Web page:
Digital Economy Bill 2017 Update

Posted on May 03 2017 by Paul Heritage-Redpath | No Comments

Last week the Digital Economy Bill 2016-7 was passed by both Houses of Parliament and now receives Royal Assent which means it will be law imminently. The new legislation brings with it a number of important new implications for the industry (with some last minute changes to be aware of) so we’ve provided a summary of the key points below:

30Mbps USO scrapped in favour of 10Mbps

The 10Mbps USO for broadband has been on the cards for quite some time and its approval comes as no surprise to us. However, quite recently a proposal was passed by the House of Lords to increase this to 30Mbps by the existing 2020 deadline which seemed completely implausible to us. This has since been scrapped and the original 10Mbps confirmed; however a further clause to increase the USO has now been included. The Government will now be able to raise the USO’s minimum speed, once 75% of households have been upgraded to ‘superfast broadband’ services.

A full consultation is now expected to be held to iron out the details of the USO implementation, funding and requirements on industry.

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‘Growing up on the Internet’ – Education is key!

Posted on Mar 23 2017 by Paul Heritage-Redpath | No Comments

This week the House of Lords’ Communications Committee published a new report, ‘Growing up with the Internet’ which looks at how children should be protected online and sets out a number of new recommendations for industry and Government.

Key recommendations from the report are:

    • We recommend that all ISPs and mobile network operators should be required not only to offer child-friendly content control filters, but also for those filters to be ‘on’ by default for all customers. Adult customers should be able to switch off such filters.
    • Those responsible for providing filtering and blocking services need to be transparent about which sites they block and why, and be open to complaints from websites to review their decisions within an agreed timeframe. Filter systems should be designed to an agreed minimum standard.
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    30 Mbps Universal Service Obligation (USO) – Achievable or over ambitious?

    Posted on Mar 21 2017 by Neil Watson | No Comments

    Last month we learned that the seemingly ever-changing Digital Economy Bill has been subjected to yet another last minute amendment. This time, following its debate in the House of Lords, Lord Mendelsohn successfully proposed increasing the existing 10Mbps USO to 30Mbps – with 6Mbps upload – by 2020. But is delivering 30Mbps by that date realistically possible and is it a necessary requirement, or over-ambitious overkill?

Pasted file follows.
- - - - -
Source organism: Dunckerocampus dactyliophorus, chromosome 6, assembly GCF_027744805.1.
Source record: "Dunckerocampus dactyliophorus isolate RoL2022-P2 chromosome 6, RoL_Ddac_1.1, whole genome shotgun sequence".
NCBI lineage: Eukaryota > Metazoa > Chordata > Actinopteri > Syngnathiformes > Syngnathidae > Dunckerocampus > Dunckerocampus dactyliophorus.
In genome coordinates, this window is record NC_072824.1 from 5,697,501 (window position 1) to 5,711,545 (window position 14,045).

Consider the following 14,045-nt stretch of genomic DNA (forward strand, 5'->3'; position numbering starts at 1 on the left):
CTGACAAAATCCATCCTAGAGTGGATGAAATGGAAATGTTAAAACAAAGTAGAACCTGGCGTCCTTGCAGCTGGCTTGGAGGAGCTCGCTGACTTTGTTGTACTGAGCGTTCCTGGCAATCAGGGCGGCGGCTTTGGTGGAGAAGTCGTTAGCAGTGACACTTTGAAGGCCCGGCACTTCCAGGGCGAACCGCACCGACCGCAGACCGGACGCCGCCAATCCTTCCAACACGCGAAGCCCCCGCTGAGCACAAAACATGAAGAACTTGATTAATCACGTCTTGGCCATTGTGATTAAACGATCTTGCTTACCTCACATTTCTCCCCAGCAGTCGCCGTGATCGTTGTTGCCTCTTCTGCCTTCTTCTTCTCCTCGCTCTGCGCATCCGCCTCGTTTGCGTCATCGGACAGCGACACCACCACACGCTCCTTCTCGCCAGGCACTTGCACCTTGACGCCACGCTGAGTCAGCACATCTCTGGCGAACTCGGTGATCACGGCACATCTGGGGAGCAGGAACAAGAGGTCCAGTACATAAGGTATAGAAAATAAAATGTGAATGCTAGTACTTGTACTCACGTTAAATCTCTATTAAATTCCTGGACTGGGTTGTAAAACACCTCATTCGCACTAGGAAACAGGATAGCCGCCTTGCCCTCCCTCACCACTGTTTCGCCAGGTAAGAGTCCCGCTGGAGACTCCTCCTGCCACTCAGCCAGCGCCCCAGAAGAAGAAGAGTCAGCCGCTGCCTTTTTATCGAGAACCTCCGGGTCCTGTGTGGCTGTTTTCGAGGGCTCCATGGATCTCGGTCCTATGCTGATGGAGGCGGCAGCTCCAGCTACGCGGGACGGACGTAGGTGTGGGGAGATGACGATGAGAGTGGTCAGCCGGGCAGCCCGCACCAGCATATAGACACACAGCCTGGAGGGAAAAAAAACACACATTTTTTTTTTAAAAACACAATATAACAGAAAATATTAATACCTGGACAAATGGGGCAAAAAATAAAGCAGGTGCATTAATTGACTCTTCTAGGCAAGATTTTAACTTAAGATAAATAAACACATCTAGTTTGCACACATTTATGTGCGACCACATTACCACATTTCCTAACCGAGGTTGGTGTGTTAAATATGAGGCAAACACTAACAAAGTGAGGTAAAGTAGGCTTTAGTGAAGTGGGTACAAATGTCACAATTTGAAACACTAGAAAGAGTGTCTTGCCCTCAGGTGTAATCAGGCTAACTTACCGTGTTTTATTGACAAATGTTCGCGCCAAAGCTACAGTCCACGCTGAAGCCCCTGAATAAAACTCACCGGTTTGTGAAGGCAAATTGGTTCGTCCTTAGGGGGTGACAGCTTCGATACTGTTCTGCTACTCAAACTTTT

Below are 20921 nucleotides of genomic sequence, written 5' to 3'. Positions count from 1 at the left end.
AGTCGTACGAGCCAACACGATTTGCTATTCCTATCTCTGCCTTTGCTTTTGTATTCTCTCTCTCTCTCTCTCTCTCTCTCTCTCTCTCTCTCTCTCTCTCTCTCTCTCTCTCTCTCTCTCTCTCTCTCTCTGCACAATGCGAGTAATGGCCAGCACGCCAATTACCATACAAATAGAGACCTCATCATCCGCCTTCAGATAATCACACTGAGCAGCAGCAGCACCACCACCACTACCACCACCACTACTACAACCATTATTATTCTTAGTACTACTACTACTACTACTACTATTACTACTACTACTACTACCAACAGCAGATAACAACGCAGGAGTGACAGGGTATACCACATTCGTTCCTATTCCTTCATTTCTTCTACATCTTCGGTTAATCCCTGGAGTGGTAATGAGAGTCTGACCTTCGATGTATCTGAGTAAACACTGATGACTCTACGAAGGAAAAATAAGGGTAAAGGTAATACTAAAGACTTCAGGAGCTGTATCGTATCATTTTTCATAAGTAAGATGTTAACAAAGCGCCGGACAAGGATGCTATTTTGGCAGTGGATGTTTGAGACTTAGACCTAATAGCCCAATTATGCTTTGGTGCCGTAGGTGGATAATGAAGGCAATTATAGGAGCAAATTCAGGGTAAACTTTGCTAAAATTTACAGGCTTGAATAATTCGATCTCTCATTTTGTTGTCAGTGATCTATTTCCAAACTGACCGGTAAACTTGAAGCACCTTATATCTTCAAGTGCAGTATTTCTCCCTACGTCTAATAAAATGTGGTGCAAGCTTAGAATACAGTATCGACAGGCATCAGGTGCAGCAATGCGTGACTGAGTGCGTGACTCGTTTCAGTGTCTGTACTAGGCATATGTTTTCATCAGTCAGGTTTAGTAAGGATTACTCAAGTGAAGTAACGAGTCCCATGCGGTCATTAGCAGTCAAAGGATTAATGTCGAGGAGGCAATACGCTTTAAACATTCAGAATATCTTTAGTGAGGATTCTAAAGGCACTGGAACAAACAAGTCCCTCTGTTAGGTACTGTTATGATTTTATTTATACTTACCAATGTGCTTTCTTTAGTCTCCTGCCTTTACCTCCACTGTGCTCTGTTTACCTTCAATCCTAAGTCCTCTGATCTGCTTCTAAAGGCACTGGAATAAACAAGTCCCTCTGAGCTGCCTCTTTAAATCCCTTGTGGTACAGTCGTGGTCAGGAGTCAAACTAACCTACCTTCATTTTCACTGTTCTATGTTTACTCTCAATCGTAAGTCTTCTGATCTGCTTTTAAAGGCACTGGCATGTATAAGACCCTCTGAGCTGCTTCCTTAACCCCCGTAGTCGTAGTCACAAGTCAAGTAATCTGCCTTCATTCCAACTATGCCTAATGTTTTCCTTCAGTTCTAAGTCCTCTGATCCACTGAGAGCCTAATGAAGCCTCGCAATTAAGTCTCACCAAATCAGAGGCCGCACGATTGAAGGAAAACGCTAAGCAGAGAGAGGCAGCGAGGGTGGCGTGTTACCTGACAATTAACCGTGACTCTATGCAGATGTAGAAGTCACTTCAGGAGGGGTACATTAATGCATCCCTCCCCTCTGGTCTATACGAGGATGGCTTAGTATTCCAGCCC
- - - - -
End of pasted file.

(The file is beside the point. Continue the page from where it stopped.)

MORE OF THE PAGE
The initial plan was for the current BDUK programme to hit its expected 97% coverage by 2020 and then the 10Mbps USO would ensure the same minimum level of connectivity for the remaining 3%. Whilst specific methods and technologies have not yet been confirmed by Ofcom, achieving the existing 10Mbps USO is widely accepted as realistically possible via a variety of technologies that are expected to be delivered predominantly by BT, albeit with other providers in the mix. However, delivering a minimum service of 30 Mbps to 100% of the UK is a whole new ball game!

    Whilst we welcome the desire to increase speeds for consumers and encourage network investment across the industry, we believe this should be achieved through technological developments, not Government-imposed demands.

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    Looks like the IPA and EU can’t co-exist after all!

    Posted on Feb 28 2017 by Paul Heritage-Redpath | No Comments

    We previously asked “How can the Investigatory Powers Act ever co-exist with the EU?” and according to the latest industry news reports the answer is – it can’t!

    According to the technology news website, Ars Technica, a spokesperson from the Home Office has confirmed that the implementation of the highly controversial plans for widespread retention of customer data (regardless of whether or not the customer was being investigated for any crime) have been put on hold in response to the ECJ (European Court of Justice) ruling back in December.

    Despite the Government initially stating they had plans to work around the ECJ ruling it seems the plans have now been completely stalled whilst they await a court date for the appeal.

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    Age verification – Essential protection or slippery censorship slope?

    Posted on Feb 15 2017 by Paul Heritage-Redpath | No Comments

    Late last year news started to emerge that several amends had been made to the already highly controversial Digital Economy Bill (DEB) including the requirements around ‘age verification’ on pornography websites.

    The original plan was to include a note in the DEB to ensure the current optional ‘Parental Controls’ remained available to all customers following changes in EU legislation regarding net neutrality. However, the remit has expanded somewhat and now the DEB wants to implement a ‘tough age verification system’ on all websites displaying ‘adult content’ with ISPs required to block access to any such websites that are non-compliant.

    We discuss whether or not this is necessary to effectively protect children from accessing pornography on the Internet or if it’s a slippery slope towards further censorship?

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